HM Revenue and Customs recently revealed that 2017/18 was a bumper year for inheritance tax (IHT) receipts, indeed it was record year in that respect. A whopping £5.2 Billion was paid by estates, up from £3 Billion just 5 years ago. An increase of just under 75%. However, in recent years we have seen the average IHT bill fall ever so slightly to £179,000 (2016/17) , which means that there are growing number of estates paying IHT. So what is causing this. Unsurprisingly there are several factors accounting for this rise. These include the nil rate band, the threshold at which people pay IHT, which has been frozen at £325,000 since 2009. However the majority of IHT receipts come from residential property. We have seen rising residential property prices, over 30% since 2009/10, with an ever growing number of estates containing property. Whilst there are other factors, if house prices continue to rise will we see IHT receipts continue to rise? The answer to that question is no, and this is because of the new IHT allowance that was introduced in 2017 that applies to estates that have residential property, where the property is being passed to direct descendants on death.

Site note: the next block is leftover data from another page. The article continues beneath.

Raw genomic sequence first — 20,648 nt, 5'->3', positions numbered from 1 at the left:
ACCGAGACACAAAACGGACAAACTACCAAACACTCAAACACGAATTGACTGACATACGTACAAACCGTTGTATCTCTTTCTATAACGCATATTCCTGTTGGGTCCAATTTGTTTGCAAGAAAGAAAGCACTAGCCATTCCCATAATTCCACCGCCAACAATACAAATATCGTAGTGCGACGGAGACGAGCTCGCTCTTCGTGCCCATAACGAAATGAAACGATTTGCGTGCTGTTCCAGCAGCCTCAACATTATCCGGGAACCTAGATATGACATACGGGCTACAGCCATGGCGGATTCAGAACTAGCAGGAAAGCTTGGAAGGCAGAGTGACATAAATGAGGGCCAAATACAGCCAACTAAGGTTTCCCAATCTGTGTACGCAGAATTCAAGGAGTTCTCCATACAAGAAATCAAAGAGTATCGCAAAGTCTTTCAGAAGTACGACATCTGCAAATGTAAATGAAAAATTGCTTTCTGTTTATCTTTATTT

The new allowance is the Residence Nil Rate Band (RNRB), and for 2018/19 it gives individuals an additional £125,000 of allowance before IHT is payable. The RNRB is due to increase to £150,000 next year and then £175,000 in 2020/21, after which it will increase with inflation, along with the standard nil rate band. The RNRB can be passed on to a married or civil partner in the same way as the nil rate band, however the allowance is reduced for large estates, those over £2M, and completely lost on estates above £2.25M (2018/19). So perhaps we will see a fall in IHT receipts over the next few years, on the basis that the RNRB is claimed that is. Whilst on holiday this summer I was chatting to a fellow vacationer who was telling me about the numerous issues they had with her late mother’s solicitor. He had calculated the IHT on the estate without taking into account the RNRB. Fortunately they were more clued up than the solicitor, and they avoided paying HMRC £100,000 more tax than was due.
That solicitor may have more changes to get their head around in the near future as the Chancellor, Phillip Hammond, has ordered a review of the “particularly complex” IHT regime. The Office of Tax Simplification has been tasked with the review and is due to report back with its proposals before the Autumn Budget. Let’s hope they do a better job of simplifying the tax than they did with pension simplification back in 2006!
The thing about IHT is that it is an avoidable tax, or if not completely avoidable it is relatively easy to reduce IHT bills. The use of allowances, gifts, trusts, pensions, and cash flow planning can save families many thousands of Pounds. Normally it is best planned for in the early retirement years. Too often advice is sort much later in life, resulting in fewer planning options and limited tax saving opportunities. If you are concerned about inheritance tax please do not hesitate to contact me.